Different Countries, Different Issues, Same Question: Where is the Money?

Different Countries, Different Issues, Same Question: Where is the Money?

Two women hold a banner at ICASA 2011: Where's the Money for HIV? Credit: MSH.

 

Last week I had the privilege of attending the International Conference on Family Planning in Dakar, Senegal, where over 2,200 family planning and global health advocates, funders, and supporters gathered to voice support for family planning.

This week I am in Addis Ababa, Ethiopia, attending the International Conference on HIV and STIs in Africa (ICASA). More than 10,000 advocates, funders, and supporters of HIV/AIDS and global health from around the world have gathered together in support of HIV & AIDS.

I listened to the opening plenary session on Sunday evening as former US President George W. Bush talked about the tough financial environment, particularly in the US. Bush reminded the US Congress -- none of whom are here -- that while it may seem easy to pull back on financial commitments to global health, priorities must be made to save human lives.

I applauded President Bush’s call to the US Congress. I believe that it is imperative for the US to fund all global health accounts -- especially those that have suffered underfunding for years, like family planning and maternal and child health. I was struck that the elephant in the room remained: where is the funding from African Nations?

Michel Sidibé, UNAIDS Executive Director, was the only plenary speaker to openly call out the African Leaders in attendance to own their epidemic and prioritize funding. I was disappointed that every speaker did not do the same. Most speakers focused on praising President Bush. Yes, Bush deserves praise; but, why hasn’t his leadership sparked more nations to do it for themselves?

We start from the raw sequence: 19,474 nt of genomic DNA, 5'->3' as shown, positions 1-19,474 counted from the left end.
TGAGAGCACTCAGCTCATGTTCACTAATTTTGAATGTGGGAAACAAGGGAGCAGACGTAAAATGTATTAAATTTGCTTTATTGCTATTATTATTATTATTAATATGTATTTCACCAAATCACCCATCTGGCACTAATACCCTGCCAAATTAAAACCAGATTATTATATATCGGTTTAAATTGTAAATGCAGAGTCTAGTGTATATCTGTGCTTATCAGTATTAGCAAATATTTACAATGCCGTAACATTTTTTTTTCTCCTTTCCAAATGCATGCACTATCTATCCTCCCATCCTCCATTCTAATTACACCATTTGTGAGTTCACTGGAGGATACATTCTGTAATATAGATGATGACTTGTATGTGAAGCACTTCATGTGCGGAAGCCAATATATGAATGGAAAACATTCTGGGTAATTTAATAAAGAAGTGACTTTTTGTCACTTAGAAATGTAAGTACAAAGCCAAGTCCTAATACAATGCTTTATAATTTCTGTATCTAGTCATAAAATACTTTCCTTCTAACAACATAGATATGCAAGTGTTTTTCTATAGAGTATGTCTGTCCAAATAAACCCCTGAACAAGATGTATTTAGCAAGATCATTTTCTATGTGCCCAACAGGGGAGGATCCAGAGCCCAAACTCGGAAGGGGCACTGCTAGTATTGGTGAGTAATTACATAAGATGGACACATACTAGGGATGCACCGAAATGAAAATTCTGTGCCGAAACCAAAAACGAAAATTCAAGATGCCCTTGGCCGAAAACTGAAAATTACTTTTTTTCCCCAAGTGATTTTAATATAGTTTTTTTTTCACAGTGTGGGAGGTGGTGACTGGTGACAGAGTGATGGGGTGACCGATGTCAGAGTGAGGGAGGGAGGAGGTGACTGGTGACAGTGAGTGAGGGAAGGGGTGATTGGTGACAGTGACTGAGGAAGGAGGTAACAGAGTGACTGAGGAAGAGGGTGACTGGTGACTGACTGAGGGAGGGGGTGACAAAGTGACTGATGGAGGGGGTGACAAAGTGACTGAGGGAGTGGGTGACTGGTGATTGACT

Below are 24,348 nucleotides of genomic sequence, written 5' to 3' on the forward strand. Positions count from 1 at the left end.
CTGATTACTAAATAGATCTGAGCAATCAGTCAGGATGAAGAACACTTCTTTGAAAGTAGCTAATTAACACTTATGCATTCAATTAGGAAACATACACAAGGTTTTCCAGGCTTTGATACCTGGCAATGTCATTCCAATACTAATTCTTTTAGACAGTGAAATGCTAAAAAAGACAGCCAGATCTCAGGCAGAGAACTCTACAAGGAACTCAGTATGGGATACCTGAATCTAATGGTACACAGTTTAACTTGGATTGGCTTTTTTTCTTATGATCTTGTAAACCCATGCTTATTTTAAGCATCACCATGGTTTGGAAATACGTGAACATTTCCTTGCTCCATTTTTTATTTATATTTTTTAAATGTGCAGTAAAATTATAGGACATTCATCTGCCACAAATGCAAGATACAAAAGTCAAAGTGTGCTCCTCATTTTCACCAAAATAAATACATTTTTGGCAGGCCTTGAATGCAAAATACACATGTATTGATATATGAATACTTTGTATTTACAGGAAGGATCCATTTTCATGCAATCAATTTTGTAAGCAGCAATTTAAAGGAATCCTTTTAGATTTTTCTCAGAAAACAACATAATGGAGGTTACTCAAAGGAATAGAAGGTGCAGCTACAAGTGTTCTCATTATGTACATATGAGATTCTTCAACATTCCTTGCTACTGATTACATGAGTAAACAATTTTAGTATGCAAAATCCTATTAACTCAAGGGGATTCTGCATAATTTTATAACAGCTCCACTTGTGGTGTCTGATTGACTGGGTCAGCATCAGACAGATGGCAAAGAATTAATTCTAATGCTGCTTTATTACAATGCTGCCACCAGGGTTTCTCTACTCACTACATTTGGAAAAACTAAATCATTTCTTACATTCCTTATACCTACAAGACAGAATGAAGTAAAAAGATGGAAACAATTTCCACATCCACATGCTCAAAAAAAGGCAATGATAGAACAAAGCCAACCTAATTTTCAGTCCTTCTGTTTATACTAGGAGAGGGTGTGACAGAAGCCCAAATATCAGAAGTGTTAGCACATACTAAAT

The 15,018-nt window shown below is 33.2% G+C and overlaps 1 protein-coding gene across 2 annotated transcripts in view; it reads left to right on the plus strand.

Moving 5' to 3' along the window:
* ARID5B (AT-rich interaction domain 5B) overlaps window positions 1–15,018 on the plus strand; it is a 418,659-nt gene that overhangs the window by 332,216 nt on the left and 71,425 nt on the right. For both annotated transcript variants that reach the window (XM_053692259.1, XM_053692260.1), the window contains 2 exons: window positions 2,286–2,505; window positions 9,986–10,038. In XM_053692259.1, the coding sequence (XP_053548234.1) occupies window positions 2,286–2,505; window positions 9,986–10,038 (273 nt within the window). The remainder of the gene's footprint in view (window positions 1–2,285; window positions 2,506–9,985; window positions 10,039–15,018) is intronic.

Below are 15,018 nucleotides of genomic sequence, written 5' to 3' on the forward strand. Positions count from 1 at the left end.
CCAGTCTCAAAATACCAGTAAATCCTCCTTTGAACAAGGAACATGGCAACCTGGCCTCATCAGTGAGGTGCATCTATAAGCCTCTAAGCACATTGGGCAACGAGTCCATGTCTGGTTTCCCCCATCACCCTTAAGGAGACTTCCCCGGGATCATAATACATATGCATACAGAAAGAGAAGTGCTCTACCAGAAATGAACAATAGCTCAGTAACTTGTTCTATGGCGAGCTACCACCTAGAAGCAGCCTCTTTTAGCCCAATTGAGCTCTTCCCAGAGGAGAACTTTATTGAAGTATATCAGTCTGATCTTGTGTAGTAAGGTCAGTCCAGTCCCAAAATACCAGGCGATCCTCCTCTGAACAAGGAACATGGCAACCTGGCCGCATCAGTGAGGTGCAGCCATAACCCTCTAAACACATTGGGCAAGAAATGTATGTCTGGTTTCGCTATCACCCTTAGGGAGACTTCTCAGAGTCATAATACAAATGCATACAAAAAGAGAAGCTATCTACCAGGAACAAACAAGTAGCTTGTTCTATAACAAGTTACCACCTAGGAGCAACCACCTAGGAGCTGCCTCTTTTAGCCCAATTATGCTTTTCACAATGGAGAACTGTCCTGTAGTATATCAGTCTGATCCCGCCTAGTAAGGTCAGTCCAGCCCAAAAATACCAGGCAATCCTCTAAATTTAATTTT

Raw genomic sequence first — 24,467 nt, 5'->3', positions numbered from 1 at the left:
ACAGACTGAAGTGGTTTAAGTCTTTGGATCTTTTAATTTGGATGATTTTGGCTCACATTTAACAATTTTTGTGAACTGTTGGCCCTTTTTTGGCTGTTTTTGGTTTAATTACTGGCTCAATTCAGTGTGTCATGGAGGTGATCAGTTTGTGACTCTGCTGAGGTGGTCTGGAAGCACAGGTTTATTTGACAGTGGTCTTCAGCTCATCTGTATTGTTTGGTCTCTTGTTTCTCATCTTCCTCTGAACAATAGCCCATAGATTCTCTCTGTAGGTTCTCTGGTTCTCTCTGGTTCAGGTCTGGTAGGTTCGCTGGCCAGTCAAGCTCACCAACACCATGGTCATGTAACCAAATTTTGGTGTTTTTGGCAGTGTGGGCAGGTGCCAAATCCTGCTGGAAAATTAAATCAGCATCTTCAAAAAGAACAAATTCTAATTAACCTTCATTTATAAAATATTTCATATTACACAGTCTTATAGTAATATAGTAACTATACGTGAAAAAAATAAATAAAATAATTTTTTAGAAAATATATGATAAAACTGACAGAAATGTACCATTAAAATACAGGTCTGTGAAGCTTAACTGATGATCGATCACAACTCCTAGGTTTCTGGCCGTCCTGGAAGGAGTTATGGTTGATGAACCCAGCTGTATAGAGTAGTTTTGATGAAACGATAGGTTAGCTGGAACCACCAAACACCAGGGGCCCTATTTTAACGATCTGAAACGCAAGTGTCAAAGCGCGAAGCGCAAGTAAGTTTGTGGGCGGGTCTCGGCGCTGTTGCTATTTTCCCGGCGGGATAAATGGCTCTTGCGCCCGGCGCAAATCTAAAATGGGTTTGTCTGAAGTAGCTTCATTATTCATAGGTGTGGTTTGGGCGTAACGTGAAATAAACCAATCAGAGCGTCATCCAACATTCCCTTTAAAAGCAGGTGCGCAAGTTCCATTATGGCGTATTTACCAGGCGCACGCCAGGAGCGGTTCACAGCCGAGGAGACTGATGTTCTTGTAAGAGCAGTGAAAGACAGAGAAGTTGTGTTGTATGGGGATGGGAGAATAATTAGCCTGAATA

The Abuja Declaration in 2001 -- 15 percent of government expenditure for health -- was for Africa by Africans. Only six countries have met their targets. Many African nations are not honoring their commitments of investing in their own people. For example, in Dakar I visited a massive statue called African Renaissance Statue. Its estimated cost was $27 million USD. Why wasn’t that money used for family planning or to fight HIV/AIDS?

Two men hold handmade signs calling for funding for AIDS at ICASA 2011. Credit: MSH.

 

I spend my days advocating to US Members of Congress for funding for global health for the poorest people in the world because it is the right thing to do and it helps the development of nations. This advocacy will become more difficult as the financial climate gets more restrictive. It is clear that leaders of all nations must step up not only with their wonderful statements on global health issues, but also with real money to support global health. High income nations must honor the commitments to other nations.

I wait anxiously to see not just what the US commits for global health in the upcoming years, but what African nations commit. As Peter Piot, former Executive Director of UNAIDS, said, "the solutions of African problems, can only come from Africans.”

Crystal Lander is Director of Policy and Advocacy at Management Sciences for Health.

Comments

Kolawole A